4 weeks of Pomegranate Oil supplementation (800mg, 72% Punicic Acid) has been shown to reduce triglycerides in hyperlipidemic adults from 3.45+/-1.56mmol/L to 2.75+/-1.40mmol/L (20% decrease) without significantly affecting body weight.[9] Secondary to the lower triglycerides, a better ratio of HDL:TG was seen as HDL-C was nonsignificantly increased from baseline values.[9] These effects were replicated by the same researcher(s) 2 years later, where 45 hyperlipidemic adults had similar decreases in TGs with exactly the same magnitude and variance.[4]

    A study done on healthy youth noted no influence on triglyceride levels, or any measured lipoprotein (HDL-C, LDL-C).[4]

    Appears to have the ability to reduce triglycerides, but I would not put too much faith into it due to the probability of rehashed data is higher than the probability of getting the exact same standard deviations in two independent trials

    6.

    Interactions with Cancer

    6.1

    Breast Cancer

    In vitro, Punicic acid appears to have the ability to inhibit breast cancer cell proliferation at 40uM, and did so in both an estrogen responsive and estrogen non-responsive cell line.[11] In the cell lines of MDA-MB-231 and MDA-ERa7, proliferation was inhibited by 92% and 96% while apoptosis via a disrupted mitochondrial membrane potential via PKC was induced in 86% and 91% of these cell lines, respectively.[11] These effects were secondary to Punicic acid's pro-oxidative effects, as these effects were abolished by 20uM Vitamin E tocotrienol incubation.[11] Another study conducted found lower numbers (70-75% inhibition) at 50uM, and noted that the 18:3 conjugated fatty acid known as alpha-eleosteroic acid was more potent, fully inhibiting proliferation at 50uM of MDA-MB-231 and MCF-7 cell lines.[12]

    7.

    Interactions with Hormones

    7.1

    Estrogen

    Punicic acid has been demonstrated to be an anti-estrogen on ERa with an IC50 of 7.2uM and on ERb with an IC50 of 8.8uM with slight preference towards the ERa subset.[12] The IC50 values for ERa and ERb were 2.7-fold and 1.36-fold lower relative to resveratrol with similar potencies (Punicic acid being 0.0040-0.0067% as potent as 17β-estradiol on the receptor, Resveratrol being 0.0024-0.0029% as potent).[12]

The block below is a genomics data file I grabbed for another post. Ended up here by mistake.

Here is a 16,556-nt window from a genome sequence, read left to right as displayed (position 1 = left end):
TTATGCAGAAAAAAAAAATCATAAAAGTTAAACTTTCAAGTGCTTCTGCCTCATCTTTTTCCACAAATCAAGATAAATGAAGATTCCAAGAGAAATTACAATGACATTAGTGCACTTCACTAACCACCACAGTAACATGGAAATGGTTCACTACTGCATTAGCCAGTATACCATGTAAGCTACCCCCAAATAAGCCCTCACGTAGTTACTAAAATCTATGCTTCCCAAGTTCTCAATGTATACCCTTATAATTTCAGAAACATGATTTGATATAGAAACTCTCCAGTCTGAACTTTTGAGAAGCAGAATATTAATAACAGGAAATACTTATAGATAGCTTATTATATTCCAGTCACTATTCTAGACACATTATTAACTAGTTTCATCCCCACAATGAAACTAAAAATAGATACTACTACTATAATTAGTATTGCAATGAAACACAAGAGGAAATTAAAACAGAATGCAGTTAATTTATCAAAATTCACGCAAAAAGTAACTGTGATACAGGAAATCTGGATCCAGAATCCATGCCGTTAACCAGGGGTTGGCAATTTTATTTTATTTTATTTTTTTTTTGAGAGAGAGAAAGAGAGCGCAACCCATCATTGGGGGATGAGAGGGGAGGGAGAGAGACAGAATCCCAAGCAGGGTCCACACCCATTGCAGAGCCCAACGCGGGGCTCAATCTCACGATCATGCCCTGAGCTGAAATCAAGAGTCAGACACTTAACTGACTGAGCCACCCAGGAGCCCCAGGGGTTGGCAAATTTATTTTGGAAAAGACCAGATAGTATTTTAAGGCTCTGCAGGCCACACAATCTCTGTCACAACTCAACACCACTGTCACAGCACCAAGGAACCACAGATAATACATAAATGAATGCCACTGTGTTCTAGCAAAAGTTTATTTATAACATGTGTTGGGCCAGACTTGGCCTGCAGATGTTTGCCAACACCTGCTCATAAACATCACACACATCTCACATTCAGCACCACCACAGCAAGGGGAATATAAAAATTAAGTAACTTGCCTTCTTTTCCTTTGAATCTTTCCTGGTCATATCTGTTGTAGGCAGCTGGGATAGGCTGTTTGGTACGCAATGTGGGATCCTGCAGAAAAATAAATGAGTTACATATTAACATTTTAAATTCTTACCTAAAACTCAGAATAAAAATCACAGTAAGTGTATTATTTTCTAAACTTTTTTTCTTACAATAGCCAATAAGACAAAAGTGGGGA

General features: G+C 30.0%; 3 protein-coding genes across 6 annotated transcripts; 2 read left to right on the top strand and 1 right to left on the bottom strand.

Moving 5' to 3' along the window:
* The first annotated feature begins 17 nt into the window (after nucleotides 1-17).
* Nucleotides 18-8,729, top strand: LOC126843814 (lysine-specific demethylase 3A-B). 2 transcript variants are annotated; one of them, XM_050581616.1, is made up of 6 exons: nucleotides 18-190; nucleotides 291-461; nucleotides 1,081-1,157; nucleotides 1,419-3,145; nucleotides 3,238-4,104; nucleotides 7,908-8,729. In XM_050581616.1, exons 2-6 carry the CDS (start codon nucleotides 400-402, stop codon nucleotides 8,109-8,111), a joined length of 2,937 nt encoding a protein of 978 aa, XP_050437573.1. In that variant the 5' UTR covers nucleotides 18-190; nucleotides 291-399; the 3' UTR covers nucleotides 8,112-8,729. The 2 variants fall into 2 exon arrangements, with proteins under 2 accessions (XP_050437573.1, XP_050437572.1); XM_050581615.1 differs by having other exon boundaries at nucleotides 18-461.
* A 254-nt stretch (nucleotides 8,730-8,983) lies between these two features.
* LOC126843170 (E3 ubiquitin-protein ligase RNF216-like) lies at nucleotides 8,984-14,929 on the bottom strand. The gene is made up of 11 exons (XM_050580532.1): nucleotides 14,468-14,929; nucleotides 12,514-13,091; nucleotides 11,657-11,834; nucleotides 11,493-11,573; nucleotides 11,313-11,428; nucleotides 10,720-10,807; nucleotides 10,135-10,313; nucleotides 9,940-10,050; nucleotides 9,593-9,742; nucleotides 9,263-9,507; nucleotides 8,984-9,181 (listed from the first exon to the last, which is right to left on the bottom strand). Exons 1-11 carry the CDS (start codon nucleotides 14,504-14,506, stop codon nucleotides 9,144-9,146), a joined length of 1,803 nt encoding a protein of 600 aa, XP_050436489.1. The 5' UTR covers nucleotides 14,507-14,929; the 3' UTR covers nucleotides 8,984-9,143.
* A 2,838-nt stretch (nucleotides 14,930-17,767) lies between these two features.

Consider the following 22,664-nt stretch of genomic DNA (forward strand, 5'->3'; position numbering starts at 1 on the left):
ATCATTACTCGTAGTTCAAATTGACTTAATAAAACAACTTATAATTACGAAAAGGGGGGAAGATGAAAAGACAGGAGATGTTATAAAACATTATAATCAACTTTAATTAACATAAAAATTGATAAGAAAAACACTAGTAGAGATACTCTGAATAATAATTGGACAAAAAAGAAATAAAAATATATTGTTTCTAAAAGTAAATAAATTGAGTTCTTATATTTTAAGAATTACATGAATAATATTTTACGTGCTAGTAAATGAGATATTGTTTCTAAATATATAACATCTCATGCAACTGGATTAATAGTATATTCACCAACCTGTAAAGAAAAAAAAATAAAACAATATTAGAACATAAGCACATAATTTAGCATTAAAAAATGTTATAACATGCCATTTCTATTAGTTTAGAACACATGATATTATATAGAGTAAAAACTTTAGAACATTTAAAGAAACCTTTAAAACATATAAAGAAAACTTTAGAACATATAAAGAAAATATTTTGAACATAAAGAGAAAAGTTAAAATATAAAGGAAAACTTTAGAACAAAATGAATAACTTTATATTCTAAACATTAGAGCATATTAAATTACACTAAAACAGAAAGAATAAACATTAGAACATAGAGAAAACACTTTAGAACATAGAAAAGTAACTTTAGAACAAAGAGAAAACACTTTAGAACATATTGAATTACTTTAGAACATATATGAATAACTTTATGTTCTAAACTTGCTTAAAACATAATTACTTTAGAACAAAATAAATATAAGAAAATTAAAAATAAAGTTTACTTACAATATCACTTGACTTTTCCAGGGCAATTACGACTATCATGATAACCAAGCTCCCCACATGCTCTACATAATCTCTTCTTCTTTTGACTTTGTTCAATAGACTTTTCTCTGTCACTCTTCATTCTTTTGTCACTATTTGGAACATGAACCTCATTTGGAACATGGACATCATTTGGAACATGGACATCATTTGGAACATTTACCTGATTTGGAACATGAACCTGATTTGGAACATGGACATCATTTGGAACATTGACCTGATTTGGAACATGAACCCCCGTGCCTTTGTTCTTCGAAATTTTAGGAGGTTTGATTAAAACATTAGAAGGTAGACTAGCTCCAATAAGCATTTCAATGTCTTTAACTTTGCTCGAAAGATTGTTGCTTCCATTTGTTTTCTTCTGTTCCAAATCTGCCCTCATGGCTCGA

Punicic acid, at low concentrations (1.8-2uM) is able to activate both of the estrogen receptors while at higher doses (101uM and 80uM for ERa and ERb) antagonized both estrogen receptors.[12] Thus Punicic acid may be a Selective Estrogen Receptor Modulator (SERM) compound.

    8.

    Nutrient-Nutrient Interactions

    8.1

    Xanthigen

    Xanthigen is a brand name for fucoxanthin, a potential fat burning carotenoid from seaweed, with Pomegranate Seed Oil as a base; thus confering both the bioactivities of Punicic acid and Fucoxanthin. Fucoxanthin itself is implicated in fat loss, and human trials using Xanthigen have shown significant fat loss over time.[13] In vitro, the two molecules show some degree of synergism in pro-fat loss effects.[14]

    Mechanisms of synergism, but no real estimate as to how much of fucoxanthin's benefits are enhanced by Punicic acid

    References
    1.^Vroegrijk IO, van Diepen JA, van den Berg S, Westbroek I, Keizer H, Gambelli L, Hontecillas R, Bassaganya-Riera J, Zondag GC, Romijn JA, Havekes LM, Voshol PJPomegranate seed oil, a rich source of punicic acid, prevents diet-induced obesity and insulin resistance in miceFood Chem Toxicol.(2011 Jun)
    4.^Yuan G, Sinclair AJ, Xu C, Li DIncorporation and metabolism of punicic acid in healthy young humansMol Nutr Food Res.(2009 Oct)
    7.^Tsuzuki T, Tokuyama Y, Igarashi M, Nakagawa K, Ohsaki Y, Komai M, Miyazawa TAlpha-eleostearic acid (9Z11E13E-18:3) is quickly converted to conjugated linoleic acid (9Z11E-18:2) in ratsJ Nutr.(2004 Oct)
    8.^Iannone A, Petroni A, Murru E, Cordeddu L, Carta G, Melis MP, Bergamini S, Casa LD, Cappiello L, Carissimi R, O'Shea M, Bell D, De Santis E, Banni SImpairment of 8-iso-PGF(2ALPHA) isoprostane metabolism by dietary conjugated linoleic acid (CLA)Prostaglandins Leukot Essent Fatty Acids.(2009 May-Jun)
    9.^Mirmiran P, Fazeli MR, Asghari G, Shafiee A, Azizi FEffect of pomegranate seed oil on hyperlipidaemic subjects: a double-blind placebo-controlled clinical trialBr J Nutr.(2010 Aug)
    10.^Coursodon-Boyiddle CF, Snarrenberg CL, Adkins-Rieck CK, Bassaganya-Riera J, Hontecillas R, Lawrence P, Brenna JT, Jouni ZE, Dvorak BPomegranate Seed Oil Reduces Intestinal Damage in a Rat Model of Necrotizing EnterocolitisAm J Physiol Gastrointest Liver Physiol.(2012 Jul 19)
    11.^Grossmann ME, Mizuno NK, Schuster T, Cleary MPPunicic acid is an omega-5 fatty acid capable of inhibiting breast cancer proliferationInt J Oncol.(2010 Feb)
    12.^Tran HN, Bae SY, Song BH, Lee BH, Bae YS, Kim YH, Lansky EP, Newman RAPomegranate (Punica granatum) seed linolenic acid isomers: concentration-dependent modulation of estrogen receptor activityEndocr Res.(2010 Jan)